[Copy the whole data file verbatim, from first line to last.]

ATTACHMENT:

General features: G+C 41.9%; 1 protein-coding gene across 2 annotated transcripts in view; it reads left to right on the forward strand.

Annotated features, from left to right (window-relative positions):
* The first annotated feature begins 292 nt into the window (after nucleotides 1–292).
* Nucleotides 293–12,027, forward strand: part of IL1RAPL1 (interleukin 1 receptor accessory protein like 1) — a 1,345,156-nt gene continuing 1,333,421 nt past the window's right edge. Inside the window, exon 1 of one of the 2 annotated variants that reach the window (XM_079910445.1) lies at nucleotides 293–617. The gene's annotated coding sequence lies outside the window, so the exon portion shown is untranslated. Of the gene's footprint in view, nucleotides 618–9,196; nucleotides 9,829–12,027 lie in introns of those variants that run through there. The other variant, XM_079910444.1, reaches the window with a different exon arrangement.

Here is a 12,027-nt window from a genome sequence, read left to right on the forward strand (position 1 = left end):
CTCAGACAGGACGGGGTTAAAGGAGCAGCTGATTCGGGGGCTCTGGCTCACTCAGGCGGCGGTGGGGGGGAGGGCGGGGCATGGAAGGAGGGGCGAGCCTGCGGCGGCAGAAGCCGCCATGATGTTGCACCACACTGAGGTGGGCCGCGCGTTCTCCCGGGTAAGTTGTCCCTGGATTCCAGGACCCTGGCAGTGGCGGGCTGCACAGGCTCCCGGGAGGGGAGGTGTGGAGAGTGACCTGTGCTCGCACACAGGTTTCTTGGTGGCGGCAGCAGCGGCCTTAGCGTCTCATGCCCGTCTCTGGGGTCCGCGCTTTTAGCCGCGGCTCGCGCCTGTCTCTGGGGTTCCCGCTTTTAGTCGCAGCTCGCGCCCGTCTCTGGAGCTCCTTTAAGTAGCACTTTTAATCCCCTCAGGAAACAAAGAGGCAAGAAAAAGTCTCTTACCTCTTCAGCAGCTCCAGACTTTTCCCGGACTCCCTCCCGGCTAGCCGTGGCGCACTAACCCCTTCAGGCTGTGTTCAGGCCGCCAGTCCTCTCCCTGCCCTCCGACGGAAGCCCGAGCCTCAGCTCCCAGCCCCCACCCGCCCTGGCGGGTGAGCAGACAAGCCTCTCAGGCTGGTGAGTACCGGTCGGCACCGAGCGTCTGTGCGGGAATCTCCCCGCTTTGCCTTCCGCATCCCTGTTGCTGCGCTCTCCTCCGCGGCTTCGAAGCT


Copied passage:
General features: G+C 41.9%; 1 protein-coding gene across 2 annotated transcripts in view; it reads left to right on the forward strand.

Annotated features, from left to right (window-relative positions):
* The first annotated feature begins 292 nt into the window (after nucleotides 1–292).
* Nucleotides 293–12,027, forward strand: part of IL1RAPL1 (interleukin 1 receptor accessory protein like 1) — a 1,345,156-nt gene continuing 1,333,421 nt past the window's right edge. Inside the window, exon 1 of one of the 2 annotated variants that reach the window (XM_079910445.1) lies at nucleotides 293–617. The gene's annotated coding sequence lies outside the window, so the exon portion shown is untranslated. Of the gene's footprint in view, nucleotides 618–9,196; nucleotides 9,829–12,027 lie in introns of those variants that run through there. The other variant, XM_079910444.1, reaches the window with a different exon arrangement.

Here is a 12,027-nt window from a genome sequence, read left to right on the forward strand (position 1 = left end):
CTCAGACAGGACGGGGTTAAAGGAGCAGCTGATTCGGGGGCTCTGGCTCACTCAGGCGGCGGTGGGGGGGAGGGCGGGGCATGGAAGGAGGGGCGAGCCTGCGGCGGCAGAAGCCGCCATGATGTTGCACCACACTGAGGTGGGCCGCGCGTTCTCCCGGGTAAGTTGTCCCTGGATTCCAGGACCCTGGCAGTGGCGGGCTGCACAGGCTCCCGGGAGGGGAGGTGTGGAGAGTGACCTGTGCTCGCACACAGGTTTCTTGGTGGCGGCAGCAGCGGCCTTAGCGTCTCATGCCCGTCTCTGGGGTCCGCGCTTTTAGCCGCGGCTCGCGCCTGTCTCTGGGGTTCCCGCTTTTAGTCGCAGCTCGCGCCCGTCTCTGGAGCTCCTTTAAGTAGCACTTTTAATCCCCTCAGGAAACAAAGAGGCAAGAAAAAGTCTCTTACCTCTTCAGCAGCTCCAGACTTTTCCCGGACTCCCTCCCGGCTAGCCGTGGCGCACTAACCCCTTCAGGCTGTGTTCAGGCCGCCAGTCCTCTCCCTGCCCTCCGACGGAAGCCCGAGCCTCAGCTCCCAGCCCCCACCCGCCCTGGCGGGTGAGCAGACAAGCCTCTCAGGCTGGTGAGTACCGGTCGGCACCGAGCGTCTGTGCGGGAATCTCCCCGCTTTGCCTTCCGCATCCCTGTTGCTGCGCTCTCCTCCGCGGCTTCGAAGCT